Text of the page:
Counting down the days before your fly? Find out what to do before leaving for Spain.
So, you finally got your visa. Yay, congratulations! Now, as you’re prepping yourself for the big move, you may be wondering what you still need to do while you wait for your flight. This guide will give you a few tips on what to complete before you leave for Spain.
1. Contact your school.
Ideally, you should do this as soon as you receive your placement. The carta the nombramiento has the school’s name, address, phone number, and email address.
- To whom should you address it? It can be to the director (they don’t really call it principal in Spain) or the language assistants program coordinator.
- What should you write? You can introduce yourself by giving information such as your full name and nickname, your degree and interests, and that you would like to schedule a visit to the school to get acquainted with the staff. Here was my email to my school for school year 2020-2021:
Will the school respond right away? It depends. In 2019, I sent my first email in May. I didn’t hear back from them so I resent the email a month later. They responded sometime in September. In 2020 my school replied a week after I sent my email. Remember that it’s the summer vacation in July and August, so they may not be inclined to reply right away. In some reported cases, they school never replied at all, and the auxiliar just showed up on the first day of the program, 1 October.
2. Book your temporary accommodation.
If you have family or friends already living in your chosen area, then this will be less of an issue if you could stay with them whether permanently or temporarily. If not, then it’s best to book a hostel, Airbnb, or hotel room while you’re looking for your more permanent residence in Spain. Check out websites like Booking.com or Airbnb for listings.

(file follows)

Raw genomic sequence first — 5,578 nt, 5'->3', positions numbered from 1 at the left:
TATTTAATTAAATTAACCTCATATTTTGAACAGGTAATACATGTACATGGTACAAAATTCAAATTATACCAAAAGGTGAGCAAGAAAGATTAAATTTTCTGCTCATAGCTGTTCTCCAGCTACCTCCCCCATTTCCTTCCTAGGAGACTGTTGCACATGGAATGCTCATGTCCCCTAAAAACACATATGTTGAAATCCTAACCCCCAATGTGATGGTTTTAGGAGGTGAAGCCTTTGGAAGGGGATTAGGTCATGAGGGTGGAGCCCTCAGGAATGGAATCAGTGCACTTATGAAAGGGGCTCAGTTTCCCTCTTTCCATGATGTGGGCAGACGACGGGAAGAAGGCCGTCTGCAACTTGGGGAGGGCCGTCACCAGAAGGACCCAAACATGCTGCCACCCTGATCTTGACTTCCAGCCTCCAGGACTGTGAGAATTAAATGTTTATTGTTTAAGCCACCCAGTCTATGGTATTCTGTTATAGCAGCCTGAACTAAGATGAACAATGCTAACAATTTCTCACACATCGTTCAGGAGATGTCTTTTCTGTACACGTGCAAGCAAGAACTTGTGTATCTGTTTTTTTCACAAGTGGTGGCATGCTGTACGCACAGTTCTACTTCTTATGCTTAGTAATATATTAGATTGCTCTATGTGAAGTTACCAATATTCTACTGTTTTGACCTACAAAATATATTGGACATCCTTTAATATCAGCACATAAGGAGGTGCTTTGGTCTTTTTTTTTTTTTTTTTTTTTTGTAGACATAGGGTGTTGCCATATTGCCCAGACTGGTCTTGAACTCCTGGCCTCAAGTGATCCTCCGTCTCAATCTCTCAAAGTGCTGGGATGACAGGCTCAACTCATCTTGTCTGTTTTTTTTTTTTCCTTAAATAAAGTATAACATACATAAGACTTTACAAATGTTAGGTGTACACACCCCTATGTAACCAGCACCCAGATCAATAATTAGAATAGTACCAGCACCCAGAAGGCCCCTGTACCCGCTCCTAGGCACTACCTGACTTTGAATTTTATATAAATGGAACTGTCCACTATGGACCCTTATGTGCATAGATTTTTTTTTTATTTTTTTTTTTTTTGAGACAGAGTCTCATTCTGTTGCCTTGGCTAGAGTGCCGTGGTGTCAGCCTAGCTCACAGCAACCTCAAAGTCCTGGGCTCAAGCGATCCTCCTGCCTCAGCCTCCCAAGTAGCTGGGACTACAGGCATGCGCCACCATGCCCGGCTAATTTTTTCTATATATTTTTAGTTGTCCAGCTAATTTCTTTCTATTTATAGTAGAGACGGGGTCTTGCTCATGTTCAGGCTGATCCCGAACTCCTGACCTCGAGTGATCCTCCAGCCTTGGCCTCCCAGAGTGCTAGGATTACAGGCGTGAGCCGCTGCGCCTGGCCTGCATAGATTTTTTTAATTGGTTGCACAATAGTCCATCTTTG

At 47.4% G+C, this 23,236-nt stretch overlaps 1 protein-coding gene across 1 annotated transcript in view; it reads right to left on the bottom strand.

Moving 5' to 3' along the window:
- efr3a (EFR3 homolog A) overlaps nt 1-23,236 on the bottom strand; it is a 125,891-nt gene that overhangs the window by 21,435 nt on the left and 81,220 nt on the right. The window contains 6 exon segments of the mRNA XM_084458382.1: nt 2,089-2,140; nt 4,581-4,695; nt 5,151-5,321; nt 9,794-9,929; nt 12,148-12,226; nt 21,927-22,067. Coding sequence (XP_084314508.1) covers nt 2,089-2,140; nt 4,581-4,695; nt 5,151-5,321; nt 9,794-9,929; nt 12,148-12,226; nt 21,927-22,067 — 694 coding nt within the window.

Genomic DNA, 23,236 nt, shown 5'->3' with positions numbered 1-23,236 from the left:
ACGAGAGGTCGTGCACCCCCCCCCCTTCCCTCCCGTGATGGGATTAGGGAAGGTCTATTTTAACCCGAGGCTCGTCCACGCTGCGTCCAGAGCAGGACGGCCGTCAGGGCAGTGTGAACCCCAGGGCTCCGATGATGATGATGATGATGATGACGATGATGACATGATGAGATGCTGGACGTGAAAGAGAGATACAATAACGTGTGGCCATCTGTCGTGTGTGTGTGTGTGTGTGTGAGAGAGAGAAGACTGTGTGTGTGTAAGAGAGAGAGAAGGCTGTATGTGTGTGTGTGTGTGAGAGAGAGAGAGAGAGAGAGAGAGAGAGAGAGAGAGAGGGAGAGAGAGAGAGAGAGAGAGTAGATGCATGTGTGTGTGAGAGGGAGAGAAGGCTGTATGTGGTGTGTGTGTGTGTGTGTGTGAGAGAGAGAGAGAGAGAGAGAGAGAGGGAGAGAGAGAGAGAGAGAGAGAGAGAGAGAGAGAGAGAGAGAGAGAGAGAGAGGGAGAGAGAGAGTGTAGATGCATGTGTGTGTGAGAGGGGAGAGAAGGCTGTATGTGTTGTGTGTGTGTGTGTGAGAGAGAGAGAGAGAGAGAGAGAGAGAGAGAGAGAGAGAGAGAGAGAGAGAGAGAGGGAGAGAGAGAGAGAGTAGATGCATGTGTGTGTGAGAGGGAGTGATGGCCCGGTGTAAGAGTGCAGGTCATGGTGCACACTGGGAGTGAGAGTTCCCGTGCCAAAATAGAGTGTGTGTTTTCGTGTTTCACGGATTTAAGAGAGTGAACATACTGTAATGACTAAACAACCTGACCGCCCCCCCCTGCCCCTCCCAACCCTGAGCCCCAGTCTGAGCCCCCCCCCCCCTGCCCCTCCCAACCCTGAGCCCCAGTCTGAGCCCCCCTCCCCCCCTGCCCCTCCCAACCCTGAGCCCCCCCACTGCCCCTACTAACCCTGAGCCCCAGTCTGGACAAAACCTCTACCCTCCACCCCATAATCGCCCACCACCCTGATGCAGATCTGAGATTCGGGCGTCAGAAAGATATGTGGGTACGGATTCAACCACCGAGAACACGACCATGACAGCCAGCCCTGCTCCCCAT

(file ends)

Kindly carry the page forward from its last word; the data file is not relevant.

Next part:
You can also visit websites like Idealista, Fotocasa, and Badi to find out the price range for rooms or flats of where you intend to stay. As early as now, you can save your favourite listings and contact the landlord or agency to book a viewing.
Another website, Spotahome, apparently already verifies or vets the listing, but it tends to be on the pricier range.
A rule of thumb is to NEVER send money over without seeing the place first. It protects you from scammers (yes, they also exist in Spain), and so that you are sure that the listing looks as advertised.
Why do you need to secure a place ASAP? One of the requirements in order to get your TIE is the certificado de empadronamiento, a certificate which proves that you are a resident of the municipality. Ideally, you should already have this sorted out before your TIE appointment.
3. Save more money, if possible.
Think of the following expenses that you will incur once you arrive in Spain:
- Your train, bus, Uber/Cabify, or taxi from the airport.
- Your lodging payment (usually requires one-two months’ deposit for a room or flat/apartment).
- Your transport costs (buying a metro/train or bus card).
- Buying a SIM card.
- Food expenses.
- Payment for the tasas (fees) for processing documents, like the TIE.
- Bedroom and bathroom expenses to settle in.
- Pocket money for any travels you plan before the program starts, or on the weekends.
- Emergency expenses. Note that while some comunidades autónomas pay at the end of the month, some pay 5-10 days of the next month. And if you have issues with paperwork, then it could be further delayed.
Most people advise to have enough money for at least until December, even January. In my experience, it’s always goo to budget at very least €500 per month, especially if you’re assigned to a big city or intend to live there. Remember that your first weeks (September to October) will probably be when you will have to spend a lot. Of course, this amount will be totally dependent on your spending habits. I had about €2,500 when I came to Spain, and it was enough for about four, five months.
4. Make your TIE appointment.
Yes, even though you’re still in the Philippines, you can already book a cita previa (appointment) for your TIE (tarjeta de identidad de extranjeros). The student visa that you have on your passport is only valid for 3 months, and you need the TIE to stay legally in Spain when the three months expires. The TIE gives you a legal status in Spain, and it’s usually valid until the end of the language assistants program (so, May or June of the next year). It also allows you to travel to all of the Schengen states.